New Long-Term Test: 2015 Yamaha R1 | DOIN' TIME

Update 1: We say KONNICHIWA! to Yamaha's 167hp superbike. Mods to come!

WRIST: Zack Courts
MSRP (2015): $16,490
MILES: 696
MPG: 30 (from our superbike test)
MODS: None yet

When my dear ol' dad visited earlier this year I gleefully forced a bunch of new-fangled motorbikes on him. It was veiled as heartfelt reparations for his priceless contributions to my motorcycling life but arguably an effort to see him squirm nervously outside the comfort of his airhead-BMW bubble. At the end of his stay in California he declared this new Yamaha R1 his least favorite of the bunch he sampled. Admittedly, it was the only true sportbike he rode, but his criticisms of riding position and ultra-tall gearing are totally legitimate; it's not the most practical bike.

If you’re a 60-something like my pops you might find yourself disinterested in the R1, too, in which case look at it this way: This is the intersection of normalcy and cutting-edge technology. The R1 is the cheapest motorcycle to have essentially a full suite of rider assistants (apart from electro-suspension). Pretty soon, six-axis accelerometers will be as ubiquitous as ABS, but until then this is the most accessible slice of the state of the art.

And I have to say, in riding it around it feels wholly futuristic. I’m still consistently amazed at how glassy smooth the engine can be, all from a unit that is 8 pounds lighter than the previous generation while making more power. The electro-do-dads are cool too. Each little segment of the LCD dash is adjustable, so the rider can tailor which information is seen on the screen, whether it’s race mode, street mode, day or night, etc. It’s an amount of options that is going to take some getting used to, which is why I’m glad I have my hands on this baby for a while.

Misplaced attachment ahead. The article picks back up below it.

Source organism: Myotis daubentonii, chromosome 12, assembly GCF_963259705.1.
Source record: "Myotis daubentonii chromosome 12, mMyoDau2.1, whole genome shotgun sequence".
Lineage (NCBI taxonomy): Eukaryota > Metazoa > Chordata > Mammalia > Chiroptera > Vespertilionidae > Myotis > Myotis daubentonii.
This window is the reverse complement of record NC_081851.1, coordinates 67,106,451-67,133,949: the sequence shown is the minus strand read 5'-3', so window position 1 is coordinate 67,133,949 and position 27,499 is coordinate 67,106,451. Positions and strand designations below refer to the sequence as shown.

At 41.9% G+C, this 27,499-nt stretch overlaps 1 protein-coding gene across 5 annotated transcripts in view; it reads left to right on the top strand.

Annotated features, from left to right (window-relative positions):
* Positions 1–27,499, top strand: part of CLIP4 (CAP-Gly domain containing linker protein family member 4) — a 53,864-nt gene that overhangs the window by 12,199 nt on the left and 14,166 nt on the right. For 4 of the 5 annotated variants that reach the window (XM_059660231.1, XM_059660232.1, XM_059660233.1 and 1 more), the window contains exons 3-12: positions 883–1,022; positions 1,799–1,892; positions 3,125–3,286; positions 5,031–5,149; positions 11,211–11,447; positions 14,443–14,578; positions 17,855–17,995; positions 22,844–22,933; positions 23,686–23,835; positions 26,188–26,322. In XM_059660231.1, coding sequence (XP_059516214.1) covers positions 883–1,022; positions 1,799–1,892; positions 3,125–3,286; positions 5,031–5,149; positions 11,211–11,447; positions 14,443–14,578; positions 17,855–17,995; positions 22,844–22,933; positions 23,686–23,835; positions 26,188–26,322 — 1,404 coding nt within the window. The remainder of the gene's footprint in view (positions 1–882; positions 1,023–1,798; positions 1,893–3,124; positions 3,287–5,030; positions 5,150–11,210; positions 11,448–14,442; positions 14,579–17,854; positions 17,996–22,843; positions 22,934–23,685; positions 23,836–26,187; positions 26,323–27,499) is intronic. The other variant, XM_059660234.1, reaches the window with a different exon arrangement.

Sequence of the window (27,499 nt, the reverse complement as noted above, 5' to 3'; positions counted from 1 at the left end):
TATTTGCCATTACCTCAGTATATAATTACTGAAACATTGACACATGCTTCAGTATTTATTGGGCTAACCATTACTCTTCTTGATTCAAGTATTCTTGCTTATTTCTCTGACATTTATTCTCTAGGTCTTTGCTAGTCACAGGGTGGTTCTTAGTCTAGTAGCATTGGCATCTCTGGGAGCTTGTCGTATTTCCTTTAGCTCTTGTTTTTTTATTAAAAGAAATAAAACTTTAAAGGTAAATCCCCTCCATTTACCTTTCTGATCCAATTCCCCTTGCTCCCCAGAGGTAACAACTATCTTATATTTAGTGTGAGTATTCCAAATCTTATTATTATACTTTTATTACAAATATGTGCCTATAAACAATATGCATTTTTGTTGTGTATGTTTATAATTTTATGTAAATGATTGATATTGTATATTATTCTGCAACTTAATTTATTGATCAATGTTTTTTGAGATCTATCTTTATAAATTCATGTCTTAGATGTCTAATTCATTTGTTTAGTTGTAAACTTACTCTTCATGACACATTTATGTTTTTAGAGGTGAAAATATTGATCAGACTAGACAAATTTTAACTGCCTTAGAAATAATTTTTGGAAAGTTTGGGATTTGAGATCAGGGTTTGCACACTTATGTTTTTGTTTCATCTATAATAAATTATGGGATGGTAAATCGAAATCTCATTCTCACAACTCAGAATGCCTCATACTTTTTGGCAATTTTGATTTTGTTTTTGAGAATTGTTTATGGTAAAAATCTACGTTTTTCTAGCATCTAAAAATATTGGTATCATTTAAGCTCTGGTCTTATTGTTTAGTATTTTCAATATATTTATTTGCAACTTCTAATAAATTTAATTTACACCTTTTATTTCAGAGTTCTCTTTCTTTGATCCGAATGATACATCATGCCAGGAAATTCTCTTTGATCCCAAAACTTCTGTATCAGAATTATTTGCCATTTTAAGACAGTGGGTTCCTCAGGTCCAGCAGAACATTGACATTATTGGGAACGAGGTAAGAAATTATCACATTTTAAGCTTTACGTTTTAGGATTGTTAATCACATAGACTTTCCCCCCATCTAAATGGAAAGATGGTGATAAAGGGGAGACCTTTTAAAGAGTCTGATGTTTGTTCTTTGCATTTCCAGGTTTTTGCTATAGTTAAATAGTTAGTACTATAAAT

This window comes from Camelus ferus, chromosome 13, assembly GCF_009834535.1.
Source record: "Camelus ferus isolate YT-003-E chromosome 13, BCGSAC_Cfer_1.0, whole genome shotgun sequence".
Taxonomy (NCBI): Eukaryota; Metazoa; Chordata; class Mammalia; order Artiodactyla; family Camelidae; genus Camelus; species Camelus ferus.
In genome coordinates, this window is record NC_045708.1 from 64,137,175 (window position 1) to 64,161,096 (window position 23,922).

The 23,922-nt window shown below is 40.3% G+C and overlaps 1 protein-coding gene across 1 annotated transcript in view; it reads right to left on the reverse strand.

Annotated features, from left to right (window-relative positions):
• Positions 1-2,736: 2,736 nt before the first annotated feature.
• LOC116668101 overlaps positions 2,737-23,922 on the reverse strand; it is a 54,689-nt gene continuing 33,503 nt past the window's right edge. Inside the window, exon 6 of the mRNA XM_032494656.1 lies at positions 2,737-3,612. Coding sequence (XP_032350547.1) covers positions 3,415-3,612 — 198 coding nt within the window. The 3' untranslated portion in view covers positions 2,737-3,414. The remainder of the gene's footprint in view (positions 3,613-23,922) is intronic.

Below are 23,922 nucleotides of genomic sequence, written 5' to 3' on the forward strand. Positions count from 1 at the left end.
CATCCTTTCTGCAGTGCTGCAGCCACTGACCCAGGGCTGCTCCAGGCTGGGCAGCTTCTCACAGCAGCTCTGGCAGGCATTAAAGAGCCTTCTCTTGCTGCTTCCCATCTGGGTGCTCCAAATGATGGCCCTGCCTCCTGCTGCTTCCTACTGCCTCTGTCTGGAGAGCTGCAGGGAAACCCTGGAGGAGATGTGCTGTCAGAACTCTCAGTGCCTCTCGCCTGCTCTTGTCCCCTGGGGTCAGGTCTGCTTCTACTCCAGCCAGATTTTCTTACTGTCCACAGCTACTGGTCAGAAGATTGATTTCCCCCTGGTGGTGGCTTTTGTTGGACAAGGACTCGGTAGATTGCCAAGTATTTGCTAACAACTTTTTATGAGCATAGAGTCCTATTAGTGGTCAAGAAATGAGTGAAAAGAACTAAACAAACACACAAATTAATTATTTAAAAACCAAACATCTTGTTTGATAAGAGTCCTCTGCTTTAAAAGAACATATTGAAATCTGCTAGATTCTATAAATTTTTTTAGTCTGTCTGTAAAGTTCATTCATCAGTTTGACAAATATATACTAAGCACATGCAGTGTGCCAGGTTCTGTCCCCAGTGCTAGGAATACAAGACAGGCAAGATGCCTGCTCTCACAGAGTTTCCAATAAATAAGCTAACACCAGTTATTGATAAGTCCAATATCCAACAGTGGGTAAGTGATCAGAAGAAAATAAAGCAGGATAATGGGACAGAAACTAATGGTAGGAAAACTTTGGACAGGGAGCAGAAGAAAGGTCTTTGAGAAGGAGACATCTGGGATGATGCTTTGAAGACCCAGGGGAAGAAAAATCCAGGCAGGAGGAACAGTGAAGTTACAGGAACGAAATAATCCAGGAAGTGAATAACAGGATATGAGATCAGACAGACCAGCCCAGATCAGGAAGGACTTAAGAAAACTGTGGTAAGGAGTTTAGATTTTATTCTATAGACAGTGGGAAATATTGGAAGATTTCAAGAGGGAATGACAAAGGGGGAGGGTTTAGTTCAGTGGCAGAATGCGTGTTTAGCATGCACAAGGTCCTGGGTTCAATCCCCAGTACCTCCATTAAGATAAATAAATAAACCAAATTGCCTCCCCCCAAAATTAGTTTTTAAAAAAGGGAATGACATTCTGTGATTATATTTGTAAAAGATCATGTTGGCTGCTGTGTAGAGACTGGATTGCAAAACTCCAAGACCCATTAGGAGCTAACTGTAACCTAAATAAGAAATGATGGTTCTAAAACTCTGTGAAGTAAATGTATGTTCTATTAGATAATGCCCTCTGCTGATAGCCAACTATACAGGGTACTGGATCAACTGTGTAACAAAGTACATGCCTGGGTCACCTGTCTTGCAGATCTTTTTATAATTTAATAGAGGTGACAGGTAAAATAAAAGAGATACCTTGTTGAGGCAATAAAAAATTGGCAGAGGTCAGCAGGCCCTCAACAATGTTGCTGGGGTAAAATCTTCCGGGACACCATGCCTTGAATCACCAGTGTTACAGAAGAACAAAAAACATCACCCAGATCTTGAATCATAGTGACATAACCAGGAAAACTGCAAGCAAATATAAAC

Like all of my long-terms, I intend to participate in every facet of motorcycling, within the bounds of reason. I will be taking the R1 to the track and experimenting with just how capable the base model’s KYB suspension is at racing speed. As a streetbike the R1 is pretty darned comfy (for a superbike, that is), but I’m still plotting ergonomic changes. Some adjustable footpegs and different seats might make it more tolerable over long distances, which I also plan to tackle.

I might not be able to resist playing with the exhaust a little, though I'll admit I think the R1 sounds terrific, and I probably don't need more than the 167 hp it already laid down on the dyno. Lastly, superbike mirrors are historically both heinously ugly and almost useless for seeing what's behind, and unfortunately the R1 does little to differentiate itself in this category. I'm not sure what the solution is, but someone on the Internet surely sells a product to address it, right? That Internet has everything!

I’ve never owned a sportbike, mostly because my all-motorcycle lifestyle sways my taste toward versatility and practicality. It’s a category that is hugely popular, though, so maybe there’s some mystique and charm hidden under all of that bodywork. Time to find out.